He starts sketching out tentative conclusions on a yellow pad, based on what he's thought so far, and without organizing them or committing to them yet. This is another working device of his, pretty much like writing a draft. He gives himself the freedom to reorder them and drop some. Here are some of the things he writes down:

"Keep liquid + income, give illiquid and 0 income."

"Give appreciation" (here he means potential growth in value, not thankfulness).

"Marital deduction" (for Sylvia's portion of the inheritance).

"State vs. Federal calc" (for the differences in estate tax rules).

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Taking advantage of the $5 million gift tax exemption (II of IV).

August 9, 2012, by

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So let's look at Nils's financial statement for assets he might give away, particularly illiquid ones. There are real estate investment LLCs, and a couple of homes.

Two of the LLCs have very well-functioning real estate. One owns an in-town-but-trendy shopping center that has great tenants and generates a ton of cash flow. Nils's 60% interest in it is his most valuable asset, likely worth well over $5 million. The second LLC has an apartment building, also a good income-producer. Nils owns 60% of this also, with a value about half the commercial property.

There are two other less mature real estate LLCs. One with a newer commercial property is in a promising location but has a few too many vacancies and too much debt for Nils's liking. This one has been a struggle to the point where Nils has to feed it a little each year.

The fourth and last LLC also reflects the recent tough years: it was formed to invest in a certain large project but that fell through, leaving it with a little more than $2 million that was to be used for the down payment. Nils and Lars have left it in that state, ready to pounce on another good deal when it comes along.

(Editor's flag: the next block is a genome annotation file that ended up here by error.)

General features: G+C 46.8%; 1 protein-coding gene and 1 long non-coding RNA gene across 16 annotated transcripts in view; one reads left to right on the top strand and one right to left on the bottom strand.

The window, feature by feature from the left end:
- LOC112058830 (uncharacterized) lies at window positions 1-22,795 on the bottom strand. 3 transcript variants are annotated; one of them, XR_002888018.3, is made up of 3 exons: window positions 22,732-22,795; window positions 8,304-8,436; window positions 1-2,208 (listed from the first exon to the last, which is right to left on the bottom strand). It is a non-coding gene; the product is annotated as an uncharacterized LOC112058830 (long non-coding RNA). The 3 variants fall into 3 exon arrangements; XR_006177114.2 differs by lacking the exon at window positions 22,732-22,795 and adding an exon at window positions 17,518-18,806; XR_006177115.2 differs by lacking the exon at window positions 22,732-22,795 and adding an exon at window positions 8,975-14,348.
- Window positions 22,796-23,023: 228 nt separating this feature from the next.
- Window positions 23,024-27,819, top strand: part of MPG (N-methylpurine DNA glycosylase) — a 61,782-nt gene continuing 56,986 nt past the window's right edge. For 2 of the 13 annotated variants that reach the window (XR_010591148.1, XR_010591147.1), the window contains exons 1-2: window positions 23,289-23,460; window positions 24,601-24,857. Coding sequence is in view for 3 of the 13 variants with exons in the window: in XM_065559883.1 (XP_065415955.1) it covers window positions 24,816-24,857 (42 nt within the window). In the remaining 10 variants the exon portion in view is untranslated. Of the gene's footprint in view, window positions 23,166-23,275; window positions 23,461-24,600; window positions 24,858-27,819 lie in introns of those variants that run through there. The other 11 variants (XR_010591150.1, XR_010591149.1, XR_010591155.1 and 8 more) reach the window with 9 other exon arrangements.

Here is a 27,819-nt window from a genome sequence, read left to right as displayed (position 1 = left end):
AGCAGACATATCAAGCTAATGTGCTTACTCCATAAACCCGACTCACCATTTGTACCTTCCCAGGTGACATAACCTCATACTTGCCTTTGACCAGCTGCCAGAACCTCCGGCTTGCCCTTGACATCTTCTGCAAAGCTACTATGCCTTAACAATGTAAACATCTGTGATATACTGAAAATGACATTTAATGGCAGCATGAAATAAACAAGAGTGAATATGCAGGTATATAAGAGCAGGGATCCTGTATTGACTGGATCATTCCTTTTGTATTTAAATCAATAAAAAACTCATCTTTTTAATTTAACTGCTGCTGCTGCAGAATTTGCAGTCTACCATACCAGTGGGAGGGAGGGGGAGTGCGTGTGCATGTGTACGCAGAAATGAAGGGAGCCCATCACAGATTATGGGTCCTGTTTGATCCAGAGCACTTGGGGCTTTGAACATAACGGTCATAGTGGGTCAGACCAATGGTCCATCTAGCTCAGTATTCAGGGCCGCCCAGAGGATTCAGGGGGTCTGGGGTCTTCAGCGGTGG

Nils could give a portion of any of these LLCs to relatives, or a trust for them.

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Taking advantage of the $5 million gift tax exemption (I of IV).

August 2, 2012, by

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Our CPA friend Lars is turning 55 on August 4th. He's aware this makes him a Leo in the world of astrology. Masculine, energetic, and generous? Well, maybe a 75 on each of these. Loyal? Lars hopes so (he is very much so). He's thinking he needs to exercise his energy and masculinity, to the extent he has these, on rich Uncle Nils to prod him on the numerous benefits of making tax-saving gifts in 2012.

Nils has used only about $1.3 million of the $5 million lifetime gift tax exemption that might well be reduced after this year. There's a decent chance it will go back down to $1 million, thus foreclosing Nils from making significant gifts in the coming years. This is why Lars has resolved to press the case with him, and with thirty or so other clients, well before year-end is upon us. It's not just out of self-interest; Lars and Kyra are already comfortable and there are other relatives who might receive gifts from Nils. It's more that it's just good estate planning to make smart moves to reduce the future tax, and giving guidance on estate planning is part of Lars's professional role with clients.